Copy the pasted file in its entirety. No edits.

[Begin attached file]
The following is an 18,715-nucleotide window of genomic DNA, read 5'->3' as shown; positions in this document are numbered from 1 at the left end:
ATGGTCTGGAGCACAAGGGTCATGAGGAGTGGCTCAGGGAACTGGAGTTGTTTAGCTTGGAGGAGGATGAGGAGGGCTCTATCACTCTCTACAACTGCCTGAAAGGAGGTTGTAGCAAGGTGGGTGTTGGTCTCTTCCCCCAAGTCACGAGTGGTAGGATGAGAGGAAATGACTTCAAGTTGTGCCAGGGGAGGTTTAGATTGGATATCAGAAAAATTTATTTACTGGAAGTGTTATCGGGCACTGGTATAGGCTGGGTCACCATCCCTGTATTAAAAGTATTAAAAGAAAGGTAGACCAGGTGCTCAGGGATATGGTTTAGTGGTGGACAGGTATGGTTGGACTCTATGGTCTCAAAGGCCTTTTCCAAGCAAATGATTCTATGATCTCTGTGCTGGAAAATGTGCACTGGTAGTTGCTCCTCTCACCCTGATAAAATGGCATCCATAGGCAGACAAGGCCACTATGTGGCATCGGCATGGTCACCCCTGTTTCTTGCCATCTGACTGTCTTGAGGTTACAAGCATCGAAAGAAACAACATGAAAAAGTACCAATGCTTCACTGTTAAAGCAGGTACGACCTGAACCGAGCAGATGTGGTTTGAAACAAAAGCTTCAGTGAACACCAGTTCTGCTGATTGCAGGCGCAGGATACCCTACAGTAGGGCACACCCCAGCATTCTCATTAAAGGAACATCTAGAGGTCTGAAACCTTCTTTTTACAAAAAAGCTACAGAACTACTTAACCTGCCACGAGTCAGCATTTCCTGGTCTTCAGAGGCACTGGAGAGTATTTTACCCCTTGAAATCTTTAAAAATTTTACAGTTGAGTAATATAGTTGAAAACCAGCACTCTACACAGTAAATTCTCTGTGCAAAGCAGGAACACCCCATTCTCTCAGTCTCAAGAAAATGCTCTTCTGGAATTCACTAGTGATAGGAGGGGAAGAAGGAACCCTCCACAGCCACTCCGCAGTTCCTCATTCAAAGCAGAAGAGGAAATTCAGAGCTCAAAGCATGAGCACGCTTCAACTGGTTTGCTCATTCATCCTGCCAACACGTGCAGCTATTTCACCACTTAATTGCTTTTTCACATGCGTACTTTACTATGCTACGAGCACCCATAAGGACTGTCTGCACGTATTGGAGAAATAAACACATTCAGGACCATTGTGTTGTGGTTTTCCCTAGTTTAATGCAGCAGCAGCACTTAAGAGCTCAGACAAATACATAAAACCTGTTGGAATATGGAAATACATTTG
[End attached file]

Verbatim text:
The following is an 18,715-nucleotide window of genomic DNA, read 5'->3' as shown; positions in this document are numbered from 1 at the left end:
ATGGTCTGGAGCACAAGGGTCATGAGGAGTGGCTCAGGGAACTGGAGTTGTTTAGCTTGGAGGAGGATGAGGAGGGCTCTATCACTCTCTACAACTGCCTGAAAGGAGGTTGTAGCAAGGTGGGTGTTGGTCTCTTCCCCCAAGTCACGAGTGGTAGGATGAGAGGAAATGACTTCAAGTTGTGCCAGGGGAGGTTTAGATTGGATATCAGAAAAATTTATTTACTGGAAGTGTTATCGGGCACTGGTATAGGCTGGGTCACCATCCCTGTATTAAAAGTATTAAAAGAAAGGTAGACCAGGTGCTCAGGGATATGGTTTAGTGGTGGACAGGTATGGTTGGACTCTATGGTCTCAAAGGCCTTTTCCAAGCAAATGATTCTATGATCTCTGTGCTGGAAAATGTGCACTGGTAGTTGCTCCTCTCACCCTGATAAAATGGCATCCATAGGCAGACAAGGCCACTATGTGGCATCGGCATGGTCACCCCTGTTTCTTGCCATCTGACTGTCTTGAGGTTACAAGCATCGAAAGAAACAACATGAAAAAGTACCAATGCTTCACTGTTAAAGCAGGTACGACCTGAACCGAGCAGATGTGGTTTGAAACAAAAGCTTCAGTGAACACCAGTTCTGCTGATTGCAGGCGCAGGATACCCTACAGTAGGGCACACCCCAGCATTCTCATTAAAGGAACATCTAGAGGTCTGAAACCTTCTTTTTACAAAAAAGCTACAGAACTACTTAACCTGCCACGAGTCAGCATTTCCTGGTCTTCAGAGGCACTGGAGAGTATTTTACCCCTTGAAATCTTTAAAAATTTTACAGTTGAGTAATATAGTTGAAAACCAGCACTCTACACAGTAAATTCTCTGTGCAAAGCAGGAACACCCCATTCTCTCAGTCTCAAGAAAATGCTCTTCTGGAATTCACTAGTGATAGGAGGGGAAGAAGGAACCCTCCACAGCCACTCCGCAGTTCCTCATTCAAAGCAGAAGAGGAAATTCAGAGCTCAAAGCATGAGCACGCTTCAACTGGTTTGCTCATTCATCCTGCCAACACGTGCAGCTATTTCACCACTTAATTGCTTTTTCACATGCGTACTTTACTATGCTACGAGCACCCATAAGGACTGTCTGCACGTATTGGAGAAATAAACACATTCAGGACCATTGTGTTGTGGTTTTCCCTAGTTTAATGCAGCAGCAGCACTTAAGAGCTCAGACAAATACATAAAACCTGTTGGAATATGGAAATACATTTG